There was one tech so bad that people would just hang up and call back. When asked about my long call times, I showed them a dozen calls from the logs where they talked to 'Hank' for 5 minutes, got back in the queue, and then talked to me for 20-50 minutes (the source phone # was in the logs with destinations and timestamps). I never left a customer with an unresolved problem, but that's not what was being measured.

They did understand that the real waste of money was the guy who had 'great' call times, but they also had no way to measure our actual performance, so they used the reports they did have as proxies.

Re:I'm currently reading TFA... (4, Informative)

crath (80215) | more than 2 years ago | (#38379400)

I can tell you that I can't think of a single IT support org that uses this as a metric

Some years ago, I had a help desk in my organisation that did use this metric as part of how its analysts kept tabs on their performance. It was one metric in an overall package, and the whole team (all the analysts) reviewed the package every week. As I recall, other metrics in the package included Customer Satisfaction, Average Call Length, Number of Calls Back to Users per Agent, Incidents Resovled on First Contact, Incidents Escalated to Second Level, and others.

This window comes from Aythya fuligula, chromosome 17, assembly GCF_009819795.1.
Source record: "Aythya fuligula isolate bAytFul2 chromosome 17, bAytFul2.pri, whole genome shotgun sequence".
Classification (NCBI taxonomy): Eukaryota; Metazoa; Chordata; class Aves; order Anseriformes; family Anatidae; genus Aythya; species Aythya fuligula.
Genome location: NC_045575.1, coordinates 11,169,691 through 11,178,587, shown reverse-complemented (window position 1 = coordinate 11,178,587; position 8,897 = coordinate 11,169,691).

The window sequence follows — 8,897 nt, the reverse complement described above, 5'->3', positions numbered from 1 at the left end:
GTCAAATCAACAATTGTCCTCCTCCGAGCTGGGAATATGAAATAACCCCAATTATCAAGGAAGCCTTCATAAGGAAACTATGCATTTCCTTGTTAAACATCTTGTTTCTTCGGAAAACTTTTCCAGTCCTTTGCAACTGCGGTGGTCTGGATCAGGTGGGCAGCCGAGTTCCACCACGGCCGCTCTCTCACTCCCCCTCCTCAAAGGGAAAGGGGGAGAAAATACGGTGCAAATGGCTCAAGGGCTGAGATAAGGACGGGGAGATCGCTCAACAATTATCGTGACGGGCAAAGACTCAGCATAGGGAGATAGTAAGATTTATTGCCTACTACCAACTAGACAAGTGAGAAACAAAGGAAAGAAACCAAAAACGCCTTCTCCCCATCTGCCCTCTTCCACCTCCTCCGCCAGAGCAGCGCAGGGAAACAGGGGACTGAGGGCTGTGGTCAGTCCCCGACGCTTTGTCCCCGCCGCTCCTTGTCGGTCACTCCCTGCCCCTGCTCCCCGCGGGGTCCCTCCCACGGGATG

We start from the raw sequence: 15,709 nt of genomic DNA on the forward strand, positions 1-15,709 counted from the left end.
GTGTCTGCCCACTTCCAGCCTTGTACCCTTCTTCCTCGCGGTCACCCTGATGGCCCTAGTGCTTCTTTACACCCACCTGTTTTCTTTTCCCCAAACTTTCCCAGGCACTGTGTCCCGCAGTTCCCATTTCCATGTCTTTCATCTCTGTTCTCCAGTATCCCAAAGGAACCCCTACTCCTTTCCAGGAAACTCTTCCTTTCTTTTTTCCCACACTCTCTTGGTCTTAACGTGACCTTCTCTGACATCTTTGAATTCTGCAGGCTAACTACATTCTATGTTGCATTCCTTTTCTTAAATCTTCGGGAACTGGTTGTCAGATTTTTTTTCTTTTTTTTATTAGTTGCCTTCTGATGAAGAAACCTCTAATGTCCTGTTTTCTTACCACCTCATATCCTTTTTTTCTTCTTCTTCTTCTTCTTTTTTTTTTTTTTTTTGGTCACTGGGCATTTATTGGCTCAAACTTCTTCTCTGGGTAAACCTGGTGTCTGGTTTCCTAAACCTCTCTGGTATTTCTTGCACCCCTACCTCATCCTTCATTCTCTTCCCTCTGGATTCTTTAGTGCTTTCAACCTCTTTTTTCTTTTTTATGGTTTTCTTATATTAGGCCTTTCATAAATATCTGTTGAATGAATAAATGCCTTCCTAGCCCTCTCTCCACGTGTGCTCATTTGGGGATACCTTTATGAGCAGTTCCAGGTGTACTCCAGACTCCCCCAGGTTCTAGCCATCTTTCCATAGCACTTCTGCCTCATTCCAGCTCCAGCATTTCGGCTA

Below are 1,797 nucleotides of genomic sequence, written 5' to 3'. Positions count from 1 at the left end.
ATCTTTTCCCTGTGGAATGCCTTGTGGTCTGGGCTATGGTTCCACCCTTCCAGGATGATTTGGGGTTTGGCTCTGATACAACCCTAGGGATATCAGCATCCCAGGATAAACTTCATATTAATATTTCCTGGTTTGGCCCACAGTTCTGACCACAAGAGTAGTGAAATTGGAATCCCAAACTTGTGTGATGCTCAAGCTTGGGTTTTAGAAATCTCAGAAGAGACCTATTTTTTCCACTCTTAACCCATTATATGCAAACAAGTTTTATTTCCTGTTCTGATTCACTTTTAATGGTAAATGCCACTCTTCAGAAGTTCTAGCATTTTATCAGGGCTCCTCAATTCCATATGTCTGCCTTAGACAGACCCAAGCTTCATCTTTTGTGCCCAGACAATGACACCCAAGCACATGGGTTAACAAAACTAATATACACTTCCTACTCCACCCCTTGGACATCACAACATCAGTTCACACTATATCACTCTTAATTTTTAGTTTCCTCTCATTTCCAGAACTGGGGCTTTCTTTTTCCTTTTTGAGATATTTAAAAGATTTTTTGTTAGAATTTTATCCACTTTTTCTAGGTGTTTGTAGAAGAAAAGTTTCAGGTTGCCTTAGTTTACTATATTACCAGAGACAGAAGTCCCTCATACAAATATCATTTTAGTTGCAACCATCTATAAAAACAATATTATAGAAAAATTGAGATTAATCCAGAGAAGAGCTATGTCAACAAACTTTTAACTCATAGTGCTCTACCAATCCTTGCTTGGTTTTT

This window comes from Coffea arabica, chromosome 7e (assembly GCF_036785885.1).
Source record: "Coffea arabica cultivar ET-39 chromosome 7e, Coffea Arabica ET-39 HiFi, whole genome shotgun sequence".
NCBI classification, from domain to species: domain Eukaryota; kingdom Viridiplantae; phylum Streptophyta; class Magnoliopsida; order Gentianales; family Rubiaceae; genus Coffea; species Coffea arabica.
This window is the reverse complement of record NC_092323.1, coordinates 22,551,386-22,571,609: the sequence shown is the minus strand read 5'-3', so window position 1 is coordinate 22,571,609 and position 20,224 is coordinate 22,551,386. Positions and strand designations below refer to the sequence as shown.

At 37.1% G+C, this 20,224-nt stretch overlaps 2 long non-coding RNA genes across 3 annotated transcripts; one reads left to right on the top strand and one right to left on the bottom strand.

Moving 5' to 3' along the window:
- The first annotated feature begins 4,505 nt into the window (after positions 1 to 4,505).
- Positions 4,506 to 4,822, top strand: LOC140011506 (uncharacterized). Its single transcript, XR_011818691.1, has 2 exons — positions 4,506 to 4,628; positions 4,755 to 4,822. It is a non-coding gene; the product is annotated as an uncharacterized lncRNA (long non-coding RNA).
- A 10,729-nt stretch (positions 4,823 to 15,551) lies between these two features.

The help desk team very successfully used the overall metrics package as part analyst self motivation and peer motivation (as well as management oversight). Bob Lewis's piece is provocative journalism: devoid of concrete detail and full of high level innuendo. It doesn't contain sufficent detail (say, by way of actual detailed examples) to allow a typical reader to apply the thoughts he has expressed.

Re:I'm currently reading TFA... (0)

Anonymous Coward | more than 2 years ago | (#38380234)

I just tell my peers to FSCK themselves and leave me alone to solve customer problems. So what if I need to take a 15 minute web surfing break while researching a complex problem and its resolution for a scheduled callback? Stop being a prick and mind your own business. Every ticket I handle is resolved within 2 customer contacts and usually in a single contact but I am diligent and tend to follow-up afterwards to ensure no other problems have surfaced. The fancy pants MBAs can play with their spreadsheets and still never do any actual work to earn the company any revenue.

Re:I'm currently reading TFA... (0)

Anonymous Coward | more than 2 years ago | (#38380170)